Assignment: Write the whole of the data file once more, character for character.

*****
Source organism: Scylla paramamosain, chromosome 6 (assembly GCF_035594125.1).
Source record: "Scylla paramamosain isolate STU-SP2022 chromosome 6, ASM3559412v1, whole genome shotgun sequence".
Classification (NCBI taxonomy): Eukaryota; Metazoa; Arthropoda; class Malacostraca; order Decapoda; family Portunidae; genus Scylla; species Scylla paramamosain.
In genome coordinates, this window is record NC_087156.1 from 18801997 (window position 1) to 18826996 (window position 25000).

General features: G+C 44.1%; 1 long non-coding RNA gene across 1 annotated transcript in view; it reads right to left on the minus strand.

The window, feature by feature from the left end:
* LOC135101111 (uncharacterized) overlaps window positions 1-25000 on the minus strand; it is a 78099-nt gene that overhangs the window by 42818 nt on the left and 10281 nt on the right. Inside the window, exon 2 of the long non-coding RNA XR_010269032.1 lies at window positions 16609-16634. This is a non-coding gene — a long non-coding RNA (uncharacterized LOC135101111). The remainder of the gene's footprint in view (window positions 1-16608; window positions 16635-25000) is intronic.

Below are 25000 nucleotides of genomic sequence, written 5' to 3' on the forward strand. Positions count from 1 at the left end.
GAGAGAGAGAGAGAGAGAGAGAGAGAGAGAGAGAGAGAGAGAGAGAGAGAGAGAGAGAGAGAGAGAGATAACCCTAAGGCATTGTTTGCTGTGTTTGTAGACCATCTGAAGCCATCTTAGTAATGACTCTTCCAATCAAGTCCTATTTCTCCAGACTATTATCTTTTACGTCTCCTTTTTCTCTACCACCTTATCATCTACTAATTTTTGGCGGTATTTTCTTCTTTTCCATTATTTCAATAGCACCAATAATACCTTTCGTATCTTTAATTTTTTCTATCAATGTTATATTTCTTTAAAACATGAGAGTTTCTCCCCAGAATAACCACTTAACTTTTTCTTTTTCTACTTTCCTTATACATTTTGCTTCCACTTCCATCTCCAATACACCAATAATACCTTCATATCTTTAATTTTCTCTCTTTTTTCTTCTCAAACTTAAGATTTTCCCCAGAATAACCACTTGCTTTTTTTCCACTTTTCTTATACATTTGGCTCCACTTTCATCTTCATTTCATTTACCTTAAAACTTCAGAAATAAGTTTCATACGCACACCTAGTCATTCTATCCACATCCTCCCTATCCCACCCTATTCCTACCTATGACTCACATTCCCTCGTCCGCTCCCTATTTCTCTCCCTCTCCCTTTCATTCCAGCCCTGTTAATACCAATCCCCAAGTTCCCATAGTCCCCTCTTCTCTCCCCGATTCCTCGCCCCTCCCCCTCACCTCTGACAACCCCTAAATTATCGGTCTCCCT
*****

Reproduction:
Source organism: Scylla paramamosain, chromosome 6 (assembly GCF_035594125.1).
Source record: "Scylla paramamosain isolate STU-SP2022 chromosome 6, ASM3559412v1, whole genome shotgun sequence".
Classification (NCBI taxonomy): Eukaryota; Metazoa; Arthropoda; class Malacostraca; order Decapoda; family Portunidae; genus Scylla; species Scylla paramamosain.
In genome coordinates, this window is record NC_087156.1 from 18801997 (window position 1) to 18826996 (window position 25000).

General features: G+C 44.1%; 1 long non-coding RNA gene across 1 annotated transcript in view; it reads right to left on the minus strand.

The window, feature by feature from the left end:
* LOC135101111 (uncharacterized) overlaps window positions 1-25000 on the minus strand; it is a 78099-nt gene that overhangs the window by 42818 nt on the left and 10281 nt on the right. Inside the window, exon 2 of the long non-coding RNA XR_010269032.1 lies at window positions 16609-16634. This is a non-coding gene — a long non-coding RNA (uncharacterized LOC135101111). The remainder of the gene's footprint in view (window positions 1-16608; window positions 16635-25000) is intronic.

Below are 25000 nucleotides of genomic sequence, written 5' to 3' on the forward strand. Positions count from 1 at the left end.
GAGAGAGAGAGAGAGAGAGAGAGAGAGAGAGAGAGAGAGAGAGAGAGAGAGAGAGAGAGAGAGAGAGATAACCCTAAGGCATTGTTTGCTGTGTTTGTAGACCATCTGAAGCCATCTTAGTAATGACTCTTCCAATCAAGTCCTATTTCTCCAGACTATTATCTTTTACGTCTCCTTTTTCTCTACCACCTTATCATCTACTAATTTTTGGCGGTATTTTCTTCTTTTCCATTATTTCAATAGCACCAATAATACCTTTCGTATCTTTAATTTTTTCTATCAATGTTATATTTCTTTAAAACATGAGAGTTTCTCCCCAGAATAACCACTTAACTTTTTCTTTTTCTACTTTCCTTATACATTTTGCTTCCACTTCCATCTCCAATACACCAATAATACCTTCATATCTTTAATTTTCTCTCTTTTTTCTTCTCAAACTTAAGATTTTCCCCAGAATAACCACTTGCTTTTTTTCCACTTTTCTTATACATTTGGCTCCACTTTCATCTTCATTTCATTTACCTTAAAACTTCAGAAATAAGTTTCATACGCACACCTAGTCATTCTATCCACATCCTCCCTATCCCACCCTATTCCTACCTATGACTCACATTCCCTCGTCCGCTCCCTATTTCTCTCCCTCTCCCTTTCATTCCAGCCCTGTTAATACCAATCCCCAAGTTCCCATAGTCCCCTCTTCTCTCCCCGATTCCTCGCCCCTCCCCCTCACCTCTGACAACCCCTAAATTATCGGTCTCCCT